Nona Faustine’s powerful imagery looks back to a time of slavery that exposes locations around NYC where humans were once bought and sold in the slave trade. Entitled “White Shoes”, Faustine photographed herself completely nude except for a pair of white shoes in areas where much of this illicit activity took place. On Manhattan island, this includes a busy street on Wall Street and the steps of City Hall. In the photographs, Faustine stood atop a box on the Financial Street, as if she were back in a slave market and then walked up the steps of City Hall built over an African burial ground. Her visuals speak volumes to the viewer as we can only envision someone like her in that detestable situation.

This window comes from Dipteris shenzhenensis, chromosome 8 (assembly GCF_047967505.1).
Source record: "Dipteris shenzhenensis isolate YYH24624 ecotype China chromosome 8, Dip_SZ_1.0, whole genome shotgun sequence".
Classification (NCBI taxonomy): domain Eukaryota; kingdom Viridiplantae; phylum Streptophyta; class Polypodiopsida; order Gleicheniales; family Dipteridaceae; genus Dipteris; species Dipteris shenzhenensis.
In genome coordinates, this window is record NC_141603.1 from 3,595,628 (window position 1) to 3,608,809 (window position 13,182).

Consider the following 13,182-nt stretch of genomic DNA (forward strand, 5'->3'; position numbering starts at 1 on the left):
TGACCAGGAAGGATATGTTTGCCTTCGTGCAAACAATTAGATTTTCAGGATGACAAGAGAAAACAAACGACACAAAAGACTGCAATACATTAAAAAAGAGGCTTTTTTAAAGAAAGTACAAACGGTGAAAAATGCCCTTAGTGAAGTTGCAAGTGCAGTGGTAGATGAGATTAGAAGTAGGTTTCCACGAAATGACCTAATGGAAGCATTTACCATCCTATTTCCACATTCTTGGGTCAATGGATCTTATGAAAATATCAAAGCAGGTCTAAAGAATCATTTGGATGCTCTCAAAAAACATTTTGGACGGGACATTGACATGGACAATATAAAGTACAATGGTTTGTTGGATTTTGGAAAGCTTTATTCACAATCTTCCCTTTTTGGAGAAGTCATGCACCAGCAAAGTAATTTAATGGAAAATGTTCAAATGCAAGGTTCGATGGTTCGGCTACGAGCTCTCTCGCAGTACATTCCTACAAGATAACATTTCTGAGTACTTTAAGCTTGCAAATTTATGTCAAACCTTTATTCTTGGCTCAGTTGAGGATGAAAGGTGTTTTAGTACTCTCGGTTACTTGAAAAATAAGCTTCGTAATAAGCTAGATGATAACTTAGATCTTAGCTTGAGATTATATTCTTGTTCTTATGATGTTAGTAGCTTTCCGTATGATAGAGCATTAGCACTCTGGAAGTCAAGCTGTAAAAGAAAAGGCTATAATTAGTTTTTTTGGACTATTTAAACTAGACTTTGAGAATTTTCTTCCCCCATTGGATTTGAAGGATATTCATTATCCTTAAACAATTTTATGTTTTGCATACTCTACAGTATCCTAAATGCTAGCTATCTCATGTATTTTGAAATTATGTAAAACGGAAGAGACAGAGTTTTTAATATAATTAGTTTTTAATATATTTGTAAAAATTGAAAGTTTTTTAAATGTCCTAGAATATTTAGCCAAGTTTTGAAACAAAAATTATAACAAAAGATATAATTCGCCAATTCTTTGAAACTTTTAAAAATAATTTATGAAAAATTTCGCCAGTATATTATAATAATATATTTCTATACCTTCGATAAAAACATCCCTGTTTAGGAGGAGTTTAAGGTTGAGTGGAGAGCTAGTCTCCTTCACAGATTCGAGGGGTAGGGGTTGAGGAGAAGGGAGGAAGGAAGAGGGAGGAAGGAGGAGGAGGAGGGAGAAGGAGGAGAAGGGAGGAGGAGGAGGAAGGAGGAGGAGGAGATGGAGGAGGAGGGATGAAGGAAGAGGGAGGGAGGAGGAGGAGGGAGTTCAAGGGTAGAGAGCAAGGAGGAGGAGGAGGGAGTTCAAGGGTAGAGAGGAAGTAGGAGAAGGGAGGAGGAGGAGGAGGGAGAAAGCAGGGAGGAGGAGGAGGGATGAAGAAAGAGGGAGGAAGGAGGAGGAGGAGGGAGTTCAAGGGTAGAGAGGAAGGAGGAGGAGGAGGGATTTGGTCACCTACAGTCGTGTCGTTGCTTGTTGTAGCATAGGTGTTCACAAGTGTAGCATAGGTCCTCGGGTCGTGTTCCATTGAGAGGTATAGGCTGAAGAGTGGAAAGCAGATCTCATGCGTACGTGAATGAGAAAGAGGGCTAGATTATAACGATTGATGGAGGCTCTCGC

Some of the more powerful shots of “White Shoes” find the artist passed out in the water near rocks on a beach and atop three gravestones in Brooklyn. Her courage to use herself rather than a model is exemplary in that it shows her genuine interest in having a direct connection with the narrative. Along with the photographs, she uses quotes which mimic passages from the Declaration of Independence and other human rights documents. Slave trading was legal in New York for almost 200 years. It began in 1626 with the Dutch West India Company and ended in 1827 with the help of slave advocacy group the New York Manumission Society.
Nona Faustine is a 2013 MFA graduate of Bard college. Her work delves into gender politics, folklore and how the past affects the present and future. (via blackgirllonghair)